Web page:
Franz Kamin Memoir
On Franz Kamin: Improvisation and Empowerment
By John Beaulieu April 16, 2010
Franz was my friend, colleague, and mentor. We came from Indiana to New York together to fulfill a vision. That our paths crossed in this lifetime is a blessing. That he has left this world is sad and I miss him as I sit within a void of silence. With who else can I discuss the manifolds of topological space and the number of holes in the human cranium related to the sounds of a special Indian flute creating love songs? Maybe by talking it through the void of his passing can transform into the enfolded integrity of a hole through which we can touch his spirit across the time space continuum. Maybe this is the beginning of a new concert of holes. Or maybe Franz just married Ann Margret and we are witnessing a “strange ceremony”.
Franz taught improvisation within rigorous parameters. Improvisation was a discipline one developed within compositional constraints. He believed that without compositional rules a performance would always revert back to repetition and clichés, i.e.: musicians playing the same rhythms and chords over and over with slight variations. In other words if one were to put a group of musicians into room without rules they would at some point fall into, as Franz would say, “the uninteresting”.
Franz used mathematics to create improvisational parameters. The musician was allowed to pick parameters of the sound based on instructions which were given in different forms. These included number repetitive patterns based on mathematical formulas, various timing systems ranging from timing cue cards to spinning tops, graphic / visual sound representations, mazes, and network diagrams. One purpose of these “sound systems” was to interrupt, stop, short circuit, and ultimately move beyond the tendency towards sound clichés.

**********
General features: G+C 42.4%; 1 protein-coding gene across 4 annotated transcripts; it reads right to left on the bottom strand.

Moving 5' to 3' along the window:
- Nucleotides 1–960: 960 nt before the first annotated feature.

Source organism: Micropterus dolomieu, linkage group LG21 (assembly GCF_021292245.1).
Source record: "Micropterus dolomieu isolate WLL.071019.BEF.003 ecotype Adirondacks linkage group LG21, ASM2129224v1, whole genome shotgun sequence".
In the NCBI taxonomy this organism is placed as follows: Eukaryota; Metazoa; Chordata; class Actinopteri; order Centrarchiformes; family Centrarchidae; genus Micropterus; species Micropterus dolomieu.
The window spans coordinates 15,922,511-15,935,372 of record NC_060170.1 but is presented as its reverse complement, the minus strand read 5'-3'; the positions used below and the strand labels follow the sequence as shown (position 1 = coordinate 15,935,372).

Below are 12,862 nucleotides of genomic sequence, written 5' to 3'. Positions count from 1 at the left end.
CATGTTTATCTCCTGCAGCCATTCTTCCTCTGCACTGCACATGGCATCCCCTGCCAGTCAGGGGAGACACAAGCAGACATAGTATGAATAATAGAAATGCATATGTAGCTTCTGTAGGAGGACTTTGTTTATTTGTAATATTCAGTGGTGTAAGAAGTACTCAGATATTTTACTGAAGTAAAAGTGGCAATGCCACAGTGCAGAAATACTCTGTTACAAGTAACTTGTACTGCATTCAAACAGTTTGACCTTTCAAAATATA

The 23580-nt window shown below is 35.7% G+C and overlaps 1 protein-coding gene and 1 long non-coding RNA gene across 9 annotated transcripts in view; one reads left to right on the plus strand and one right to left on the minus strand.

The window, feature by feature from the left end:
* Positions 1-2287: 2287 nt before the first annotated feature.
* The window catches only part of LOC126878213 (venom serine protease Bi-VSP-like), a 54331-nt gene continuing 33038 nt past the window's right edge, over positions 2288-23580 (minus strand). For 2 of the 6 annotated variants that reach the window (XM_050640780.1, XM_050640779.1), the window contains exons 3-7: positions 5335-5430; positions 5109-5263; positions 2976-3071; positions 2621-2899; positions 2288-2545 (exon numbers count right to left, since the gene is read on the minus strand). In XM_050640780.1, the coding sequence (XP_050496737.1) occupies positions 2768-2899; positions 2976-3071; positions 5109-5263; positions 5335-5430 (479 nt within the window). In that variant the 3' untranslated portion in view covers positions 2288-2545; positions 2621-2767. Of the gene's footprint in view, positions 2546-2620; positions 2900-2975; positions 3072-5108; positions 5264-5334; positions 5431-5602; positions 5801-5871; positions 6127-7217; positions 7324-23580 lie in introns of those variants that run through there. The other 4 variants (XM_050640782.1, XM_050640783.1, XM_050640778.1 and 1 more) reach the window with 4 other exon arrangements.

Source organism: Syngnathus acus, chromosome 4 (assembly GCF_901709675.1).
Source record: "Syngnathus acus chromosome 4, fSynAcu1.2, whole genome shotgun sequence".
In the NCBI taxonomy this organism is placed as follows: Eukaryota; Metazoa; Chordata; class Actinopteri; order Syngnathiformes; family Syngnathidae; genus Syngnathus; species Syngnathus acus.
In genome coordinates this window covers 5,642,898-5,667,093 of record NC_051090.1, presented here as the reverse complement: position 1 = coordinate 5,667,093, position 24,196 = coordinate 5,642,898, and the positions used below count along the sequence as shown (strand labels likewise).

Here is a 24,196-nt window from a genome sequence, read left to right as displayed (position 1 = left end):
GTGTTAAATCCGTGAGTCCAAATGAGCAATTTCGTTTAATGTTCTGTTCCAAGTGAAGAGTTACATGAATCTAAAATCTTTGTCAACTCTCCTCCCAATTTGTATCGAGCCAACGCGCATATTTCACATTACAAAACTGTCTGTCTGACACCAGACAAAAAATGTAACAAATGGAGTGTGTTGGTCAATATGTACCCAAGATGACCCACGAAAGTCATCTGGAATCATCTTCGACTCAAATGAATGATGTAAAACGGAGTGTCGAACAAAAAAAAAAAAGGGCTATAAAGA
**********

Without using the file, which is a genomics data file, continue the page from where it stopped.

Simultaneously his compositional methods were based on a musical vision which integrated complex mathematical structures, science, and mysticism with improvisation. Through his compositions both the performer and listener could enter complex topological spaces filled with “improvisational holes”. The performer, following the system rules, was free to improvise and “perform” their part of the composition. The sum total of musicians improvising within the defined parameters was always larger than the sounds of the individual musicians. This larger aspect could be understood as Franz’s compositional vision manifesting within the field of improvisation coordinated by an underlying mathematical system.
Franz went to great lengths to write out his compositional systems. Although the mathematics giving rise to the systems were always in the background, the specific improvisational requirements to meet the mathematical rigor were written with exacting detail. The performer could experience “freedom” and “excitement” to be part of a Kamin performance once they learned his improvisational system. However, make no mistake, the discipline required for performance freedom and excitement was both visionary and exacting.
Franz’s integrative improvisational sound systems were not limited to musicians. Franz used dancers, readers, painters, and most any modality he thought could be coordinated within the parameters of the compositional system. Often times one did not have to be a trained in the arts to be part of a Kamin performance. This is what made Franz available to people he might have never come into contact with in the traditional art / music world.
Franz’s ability to relate to all people with an interest in the arts and include them in his works was in many ways his crowing “human” achievement. Franz was in this since truly inspiring. He inspired the creative artistic spirits of those that took part in his vision. He gave many people the opportunity to participate without having to have years of formal training. He empowered his performers to bring their innate artistic talents forward and to creatively express themselves. In this sense the preparation for his performances were transmissions which empowered the performers far beyond the discipline of his compositions.
I am sure Franz’s musical compositions will find their own life in the musical world. However those of us who had the privilege and honor of working with him will always have his artistic spirit with us. We have been touched by something rare and special. We have all been given a gift.